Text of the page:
Maro Dedel (left) from DERO GROUP and Karel van Hattum from Jamafa at Mopabloem’s first FlowerCatcher.
There is a growing need in the cut flower industry to automate labour-intensive tasks. To meet this need, the companies Jamafa and DERO have joined forces to combine specialist knowledge of cut flower processing with know-how in the application of industrial robots. Their joint mission? Making the cut flower processing hands-free with the help of industrial robots.
Due to the scarcity of good labour, there is a growing need in the cut flower industry to automate labour-intensive tasks. The application of industrial robots can offer a solution. Robots can be used flexibly for repetitive tasks, they are immune to disease, deliver stable quality and have the ability to work 24/7.
Cut flower industry
Despite the advance of robots within many industries, hardly any robots are used in the cut flower industry. Jamafa wants to change that.
“Within the industry, we notice that there is a strong growing need to automate manual labour,” said Karel van Hattum of Jamafa Machinery. “Until recently, workers were sufficiently available and relatively cheap, but times change quickly. That is why we have been working on further automating the processing of flowers for years.
Processing the loose flowers was still the missing link, however, we noticed that the complexity surrounding the handling of flowers requires a specialist and flexible solution, which is how we arrived at industrial robots. In order to realise our ambition, we looked for a partner who has knowledge of robot technology. We ended up with the DERO GROUP, who were already active within the cut flower industry with the FlowerCatcher. A perfect match, we the knowledge of flower processing, they the knowledge of robots.”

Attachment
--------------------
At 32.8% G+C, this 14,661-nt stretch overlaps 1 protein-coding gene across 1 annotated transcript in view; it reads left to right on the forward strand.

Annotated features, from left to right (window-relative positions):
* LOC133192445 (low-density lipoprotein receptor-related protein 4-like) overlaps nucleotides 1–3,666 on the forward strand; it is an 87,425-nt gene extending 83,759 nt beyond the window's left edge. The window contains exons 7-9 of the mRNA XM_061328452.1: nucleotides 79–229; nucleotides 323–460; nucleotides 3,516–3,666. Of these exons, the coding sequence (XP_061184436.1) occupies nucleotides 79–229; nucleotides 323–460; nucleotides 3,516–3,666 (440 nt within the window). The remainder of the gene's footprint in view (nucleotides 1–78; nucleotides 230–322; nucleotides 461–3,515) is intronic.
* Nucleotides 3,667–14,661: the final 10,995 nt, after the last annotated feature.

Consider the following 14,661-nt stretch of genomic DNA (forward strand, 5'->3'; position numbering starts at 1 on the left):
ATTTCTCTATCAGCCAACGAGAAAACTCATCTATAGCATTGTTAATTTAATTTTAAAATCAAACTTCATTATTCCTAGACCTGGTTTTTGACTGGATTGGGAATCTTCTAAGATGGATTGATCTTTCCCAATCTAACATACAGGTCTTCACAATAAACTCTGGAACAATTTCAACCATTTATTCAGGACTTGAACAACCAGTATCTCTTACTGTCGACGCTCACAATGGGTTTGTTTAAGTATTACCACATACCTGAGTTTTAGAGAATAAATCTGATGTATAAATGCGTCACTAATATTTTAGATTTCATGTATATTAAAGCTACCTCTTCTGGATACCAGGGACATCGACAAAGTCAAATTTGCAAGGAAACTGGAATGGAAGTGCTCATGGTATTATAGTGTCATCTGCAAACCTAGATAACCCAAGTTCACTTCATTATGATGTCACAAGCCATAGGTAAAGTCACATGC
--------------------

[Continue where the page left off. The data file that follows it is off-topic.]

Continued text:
Jamafa Machinery has developed a number of innovative concepts in recent years that will be rolled out in the market in the near future.
Not only is it becoming increasingly difficult to find the right people, labour costs and increasingly strict rules surrounding the working environment are also leading to an increasing choice of robots. Maro Dedel, CEO and founder of DERO GROEP, knows all about this. He stood at the cradle of robotization in the Netherlands and saw with his own eyes how robots have found their way over the past 35 years. “Despite the great advance of industrial robots, there are still many industries to be discovered where creativity, drive and expertise are required for the right solutions. The flower processing industry is such an industry. We look forward to working with Jamafa to make the cut flower handling hands-free”.
Robotization is one of the fastest growing markets worldwide. At the end of 2020, more than 2.7 million industrial robots were active in production environments worldwide. This is evident from data from the International Federation of Robotics (IFR). “The amount of industrial robots operating in factories is the highest ever,” said Milton Guerry, President of the IFR. In a period of five years (2014-2019) this equates to a worldwide growth of 85%. Robots find their way to all industries, especially where manual labour is heavy and repetitive. The cut flower industry has actually stayed behind because this requires highly specialized knowledge. Because Jamafa has been active in this industry for over 90 years, this is now changing.
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